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By G. Campbell Morgan.

The term consistently used in the four Gospels to mark the relationship between Christ and His followers is ‘disciples’. Jesus used it when speaking of them and they in speaking of each other, and it was still used in the days following Pentecost. It runs right through the Acts of the Apostles, and it is interesting to remember that the angels used this word when speaking to the women, “Go, tell his disciples and Peter" (Mark 16 v7).

The word is not to be found in the Epistles. This is because the letters were written to churches, and so spoke of them as the saints or separated ones of God. The term disciple marks an individual relationship, and though it has largely fallen out of use today it is of value still in describing that relationship which exists between Christ and each single soul, and suggests our position in all the varied circumstances of everyday living.

The word means someone who is taught or trained and shows the true relationship. Jesus is the Teacher. He has all knowledge of the ultimate purposes of God for us, of the will of God concerning us, and of the laws of God that mark for us the path of our progress and final crowning.

Disciples are those who gather around their Teacher and are trained by Him. Seekers after truth, not merely in the abstract but as a life force, come to Him and join the circle of those to whom He reveals the great secrets of all true life. Sitting at His feet, we learn from the unfolding of His lessons the will and ways of God for us, and obeying each word we realise the renewing force and uplifting power of His words. The true and perpetual condition of discipleship, and its ultimate purpose, were clearly declared by the Lord Himself to those who believed on Him. “If you hold to My teaching, you are really my disciples. Then you will know the truth, and the truth will set you free” (John  8 v31).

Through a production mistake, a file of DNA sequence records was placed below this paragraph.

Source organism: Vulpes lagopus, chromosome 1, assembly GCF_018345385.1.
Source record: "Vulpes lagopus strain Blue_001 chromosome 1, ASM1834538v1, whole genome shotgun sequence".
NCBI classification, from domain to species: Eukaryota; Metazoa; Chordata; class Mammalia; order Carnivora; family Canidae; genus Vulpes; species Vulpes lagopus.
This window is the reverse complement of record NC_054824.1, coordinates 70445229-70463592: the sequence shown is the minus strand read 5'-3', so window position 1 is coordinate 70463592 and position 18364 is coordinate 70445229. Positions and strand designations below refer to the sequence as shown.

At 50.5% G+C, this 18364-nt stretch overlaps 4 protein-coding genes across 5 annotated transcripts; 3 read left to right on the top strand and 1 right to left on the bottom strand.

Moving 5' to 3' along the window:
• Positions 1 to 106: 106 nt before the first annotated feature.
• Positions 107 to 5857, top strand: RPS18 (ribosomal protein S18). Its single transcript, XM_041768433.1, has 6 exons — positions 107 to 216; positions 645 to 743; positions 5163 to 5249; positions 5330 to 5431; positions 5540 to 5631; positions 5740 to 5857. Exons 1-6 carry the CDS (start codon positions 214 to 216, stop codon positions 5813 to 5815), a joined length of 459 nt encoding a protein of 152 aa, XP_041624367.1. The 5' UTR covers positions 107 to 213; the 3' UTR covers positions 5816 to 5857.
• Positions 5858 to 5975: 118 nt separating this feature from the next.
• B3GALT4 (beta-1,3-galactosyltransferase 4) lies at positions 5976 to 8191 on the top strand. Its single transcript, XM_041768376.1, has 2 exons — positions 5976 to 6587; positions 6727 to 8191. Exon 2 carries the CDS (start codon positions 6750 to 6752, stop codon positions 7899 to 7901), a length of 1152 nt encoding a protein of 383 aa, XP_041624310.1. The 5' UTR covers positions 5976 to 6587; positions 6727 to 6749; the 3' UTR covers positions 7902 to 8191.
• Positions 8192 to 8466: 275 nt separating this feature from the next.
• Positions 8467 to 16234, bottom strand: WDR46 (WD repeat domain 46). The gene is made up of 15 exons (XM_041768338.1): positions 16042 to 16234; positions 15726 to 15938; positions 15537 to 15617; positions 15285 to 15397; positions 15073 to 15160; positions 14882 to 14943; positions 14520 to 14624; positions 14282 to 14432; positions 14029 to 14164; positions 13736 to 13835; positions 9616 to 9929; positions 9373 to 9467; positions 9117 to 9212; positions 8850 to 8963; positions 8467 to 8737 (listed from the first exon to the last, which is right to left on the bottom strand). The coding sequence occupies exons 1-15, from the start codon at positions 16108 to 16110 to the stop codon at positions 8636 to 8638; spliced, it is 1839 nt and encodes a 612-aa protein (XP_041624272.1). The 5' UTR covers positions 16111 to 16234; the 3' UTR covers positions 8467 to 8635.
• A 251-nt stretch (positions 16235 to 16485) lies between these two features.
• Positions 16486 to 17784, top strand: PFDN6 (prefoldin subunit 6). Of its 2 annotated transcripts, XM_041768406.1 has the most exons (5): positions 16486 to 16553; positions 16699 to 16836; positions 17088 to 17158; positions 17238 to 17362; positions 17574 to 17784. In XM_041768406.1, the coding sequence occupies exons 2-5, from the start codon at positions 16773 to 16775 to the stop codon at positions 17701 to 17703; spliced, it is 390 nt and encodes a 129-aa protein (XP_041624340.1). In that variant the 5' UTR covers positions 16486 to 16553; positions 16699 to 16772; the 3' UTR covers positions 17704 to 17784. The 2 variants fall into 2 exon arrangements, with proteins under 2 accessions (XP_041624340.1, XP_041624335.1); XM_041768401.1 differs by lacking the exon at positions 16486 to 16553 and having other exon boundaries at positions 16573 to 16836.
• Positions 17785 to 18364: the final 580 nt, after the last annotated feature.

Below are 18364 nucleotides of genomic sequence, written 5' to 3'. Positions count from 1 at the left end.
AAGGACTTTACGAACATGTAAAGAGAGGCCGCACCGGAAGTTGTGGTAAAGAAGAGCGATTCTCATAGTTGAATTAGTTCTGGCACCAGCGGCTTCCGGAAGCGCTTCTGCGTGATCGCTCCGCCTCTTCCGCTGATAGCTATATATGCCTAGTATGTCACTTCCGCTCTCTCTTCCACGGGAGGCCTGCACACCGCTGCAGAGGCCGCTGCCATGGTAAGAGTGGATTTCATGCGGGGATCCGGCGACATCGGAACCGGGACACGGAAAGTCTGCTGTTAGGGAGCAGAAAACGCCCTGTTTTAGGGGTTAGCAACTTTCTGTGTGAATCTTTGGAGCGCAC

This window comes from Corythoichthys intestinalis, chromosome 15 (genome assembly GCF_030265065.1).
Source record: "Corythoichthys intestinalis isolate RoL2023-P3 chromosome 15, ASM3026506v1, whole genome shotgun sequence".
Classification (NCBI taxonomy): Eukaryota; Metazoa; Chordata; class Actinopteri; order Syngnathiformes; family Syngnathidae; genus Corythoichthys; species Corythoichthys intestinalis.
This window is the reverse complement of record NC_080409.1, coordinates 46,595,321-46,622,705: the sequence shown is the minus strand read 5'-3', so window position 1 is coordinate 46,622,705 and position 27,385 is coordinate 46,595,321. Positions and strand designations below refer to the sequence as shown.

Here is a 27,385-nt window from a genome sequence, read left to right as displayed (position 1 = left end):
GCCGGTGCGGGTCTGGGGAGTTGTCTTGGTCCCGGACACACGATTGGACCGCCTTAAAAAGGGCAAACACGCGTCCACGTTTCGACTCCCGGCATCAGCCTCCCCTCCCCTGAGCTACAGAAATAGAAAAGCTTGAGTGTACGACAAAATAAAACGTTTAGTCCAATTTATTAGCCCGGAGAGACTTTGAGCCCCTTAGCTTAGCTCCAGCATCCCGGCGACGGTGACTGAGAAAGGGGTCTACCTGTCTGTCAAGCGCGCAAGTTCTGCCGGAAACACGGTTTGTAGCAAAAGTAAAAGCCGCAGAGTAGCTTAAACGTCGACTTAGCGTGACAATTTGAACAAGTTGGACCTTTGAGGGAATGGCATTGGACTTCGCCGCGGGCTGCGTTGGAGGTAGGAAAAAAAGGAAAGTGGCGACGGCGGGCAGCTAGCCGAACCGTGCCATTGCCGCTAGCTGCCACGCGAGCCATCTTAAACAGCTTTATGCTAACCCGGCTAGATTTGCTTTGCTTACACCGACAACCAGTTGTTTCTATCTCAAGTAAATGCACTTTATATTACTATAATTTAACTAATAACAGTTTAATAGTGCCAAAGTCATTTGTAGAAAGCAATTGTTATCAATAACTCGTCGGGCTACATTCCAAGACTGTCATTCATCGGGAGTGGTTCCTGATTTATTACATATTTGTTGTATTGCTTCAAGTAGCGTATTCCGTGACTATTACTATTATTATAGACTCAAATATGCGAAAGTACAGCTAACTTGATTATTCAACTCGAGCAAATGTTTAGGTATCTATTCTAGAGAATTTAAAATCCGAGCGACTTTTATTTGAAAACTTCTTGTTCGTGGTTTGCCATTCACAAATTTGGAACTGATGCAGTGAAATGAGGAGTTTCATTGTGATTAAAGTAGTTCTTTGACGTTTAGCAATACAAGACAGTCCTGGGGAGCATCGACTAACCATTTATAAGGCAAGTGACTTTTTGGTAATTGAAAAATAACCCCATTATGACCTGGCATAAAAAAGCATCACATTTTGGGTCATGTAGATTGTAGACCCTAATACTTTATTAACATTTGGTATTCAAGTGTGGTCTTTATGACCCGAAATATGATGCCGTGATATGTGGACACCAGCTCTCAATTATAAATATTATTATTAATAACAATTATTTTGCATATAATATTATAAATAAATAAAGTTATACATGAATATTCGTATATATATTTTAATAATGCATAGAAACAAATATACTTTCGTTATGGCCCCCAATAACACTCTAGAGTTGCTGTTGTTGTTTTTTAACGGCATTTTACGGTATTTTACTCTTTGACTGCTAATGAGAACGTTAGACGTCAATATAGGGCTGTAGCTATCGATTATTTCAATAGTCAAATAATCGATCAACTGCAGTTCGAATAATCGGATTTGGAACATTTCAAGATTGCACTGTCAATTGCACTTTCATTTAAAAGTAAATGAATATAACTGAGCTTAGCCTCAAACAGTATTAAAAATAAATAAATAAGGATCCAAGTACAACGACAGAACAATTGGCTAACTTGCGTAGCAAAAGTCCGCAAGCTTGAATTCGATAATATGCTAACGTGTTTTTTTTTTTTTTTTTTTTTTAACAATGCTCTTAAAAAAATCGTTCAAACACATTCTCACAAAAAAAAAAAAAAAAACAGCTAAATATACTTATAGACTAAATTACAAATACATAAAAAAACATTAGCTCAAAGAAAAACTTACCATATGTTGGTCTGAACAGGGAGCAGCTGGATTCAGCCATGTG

The relationship of Jesus to His people is not that of a lecturer from whose messages we may or may not see applications for ourselves. It is not that of a prophet, making a Divine pronouncement. It is that of a teacher possessing full knowledge, Himself bending over a pupil, imparting knowledge step by step, point by point and working towards a definite end. We are not casual listeners, neither are we merely interested hearers desiring information. We are to be disciples looking toward and desiring the same end as the Master and therefore listening to every word, marking every inflection of His voice that carries meaning and applying all our energy to realising the Teacher’s purpose for us.